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CATA Bulletin
November 16, 2009


Dealer group gives thumbs down on looming health-care legislation

November 16, 2010

WASHINGTON — The slow-moving, headline-grabbing train that is national health-care reform passed the House Nov. 7, with one Republican joining 419 Democrats in support of the House measure.

The focus now is on the Senate, which has pledged to pass its version of the matter this year. But many business groups, including the National Automobile Dealers Association, oppose what is unfolding. In doing David Letterman better by half, the NADA produced a Top 15 list of reasons dealers should call their senators to oppose House Resolution 3962, the Affordable Health Care for America Act.

The NADA contends that H.R. 3962, if passed, would extract unfair taxes and increase health-care costs for dealers and their employees. The bill’s Senate version, the NADA charged, must not include cost increases and unreasonable mandates for small business dealers, who already are struggling to control health-care costs.

Among the NADA objections to H.R. 3962:

Employer mandate         
The bill includes an employer mandate that would require employers to offer health care to full-time and part-time employees. An employer mandate does not address the No. 1 issue facing small businesses: unsustainable costs.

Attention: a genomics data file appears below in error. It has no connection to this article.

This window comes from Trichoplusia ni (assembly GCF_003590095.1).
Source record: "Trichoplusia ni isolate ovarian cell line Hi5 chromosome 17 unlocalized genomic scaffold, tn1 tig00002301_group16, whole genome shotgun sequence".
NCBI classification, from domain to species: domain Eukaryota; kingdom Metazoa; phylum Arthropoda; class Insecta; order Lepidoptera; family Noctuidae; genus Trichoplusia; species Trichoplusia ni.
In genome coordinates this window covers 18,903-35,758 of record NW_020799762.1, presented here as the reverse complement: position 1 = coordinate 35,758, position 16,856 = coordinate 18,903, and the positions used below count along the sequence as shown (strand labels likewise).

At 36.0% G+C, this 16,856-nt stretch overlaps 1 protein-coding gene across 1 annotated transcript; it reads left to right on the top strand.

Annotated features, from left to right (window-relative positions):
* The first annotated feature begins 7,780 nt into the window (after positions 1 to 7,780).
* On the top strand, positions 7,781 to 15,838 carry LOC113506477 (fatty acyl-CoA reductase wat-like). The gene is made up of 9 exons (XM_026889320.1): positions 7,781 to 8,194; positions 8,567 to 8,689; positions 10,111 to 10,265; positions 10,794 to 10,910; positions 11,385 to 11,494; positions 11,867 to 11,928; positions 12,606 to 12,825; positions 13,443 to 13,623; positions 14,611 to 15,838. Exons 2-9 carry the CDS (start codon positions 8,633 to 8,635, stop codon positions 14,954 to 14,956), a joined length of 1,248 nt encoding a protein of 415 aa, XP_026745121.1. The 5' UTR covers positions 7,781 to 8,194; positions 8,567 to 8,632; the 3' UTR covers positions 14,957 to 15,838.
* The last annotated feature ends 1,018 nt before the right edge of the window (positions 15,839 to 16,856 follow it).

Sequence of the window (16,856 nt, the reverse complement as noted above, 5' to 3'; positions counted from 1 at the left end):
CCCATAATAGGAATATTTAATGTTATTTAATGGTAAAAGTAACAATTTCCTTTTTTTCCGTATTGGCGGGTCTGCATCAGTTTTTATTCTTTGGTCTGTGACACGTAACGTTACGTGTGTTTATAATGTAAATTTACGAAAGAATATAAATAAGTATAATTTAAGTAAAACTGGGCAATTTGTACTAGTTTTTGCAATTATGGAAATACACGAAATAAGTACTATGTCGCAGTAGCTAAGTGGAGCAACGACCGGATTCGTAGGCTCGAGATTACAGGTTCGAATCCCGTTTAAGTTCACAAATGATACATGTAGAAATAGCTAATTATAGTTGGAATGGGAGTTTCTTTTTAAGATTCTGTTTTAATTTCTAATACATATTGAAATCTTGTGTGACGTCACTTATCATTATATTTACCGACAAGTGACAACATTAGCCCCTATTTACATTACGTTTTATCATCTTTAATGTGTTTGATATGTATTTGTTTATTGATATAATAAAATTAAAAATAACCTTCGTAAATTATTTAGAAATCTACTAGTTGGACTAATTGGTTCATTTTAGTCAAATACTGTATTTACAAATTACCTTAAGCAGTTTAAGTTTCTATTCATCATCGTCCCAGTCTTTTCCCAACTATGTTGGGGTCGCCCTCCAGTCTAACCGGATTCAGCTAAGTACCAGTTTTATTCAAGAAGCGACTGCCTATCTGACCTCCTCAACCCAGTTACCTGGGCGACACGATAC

Payroll tax penalty
Payroll taxes are an especially onerous tax because they tax labor. No matter how profitable or unprofitable a business might be, it is forced to pay this tax. The legislation requires that all employers with a payroll of $500,000 or more must pay payroll tax of up to 8 percent if they do not provide "qualified" health insurance to their employees.

Government-run public option
The public option outlined in H.R. 3962 fails to deliver what small employers have long sought: a reformed, private insurance marketplace that can provide businesses and employees with more affordable coverage and a sustainable choice of plans.

Instead, the public option is an "easy way out" for legislators who decided to simply grow the size of government. The National Federation of Independent Business is deeply concerned that a "public option" will further compromise the viability of private insurance and restrict choice to a single plan: the government-run plan, which ultimately would be funded on the backs of small businesses.

You can’t ‘keep what you have’
Despite assurances from elected officials and pundits, H.R. 3962 sets forth a new standard for what qualifies as employer-based coverage and requires all employer plans to meet that standard within five years. While you may "keep what you have" now, you probably can’t keep it forever.

Small employers exposed to more lawsuits
Throughout the text of H.R. 3962 there are "rules of construction" that provide "green lights" for trial lawyers seeking to file lawsuits against small employers.

The U.S. spends about 16 percent of its gropss domestic product on health care. Switzerland, at 11 percent, is second highest.


2010 fuel economy guides available

November 16, 2010

Dealers must provide upon request

An annual guide that gives consumers important information about estimated fuel costs and mileage standards for model year is available for 2010 vehicles.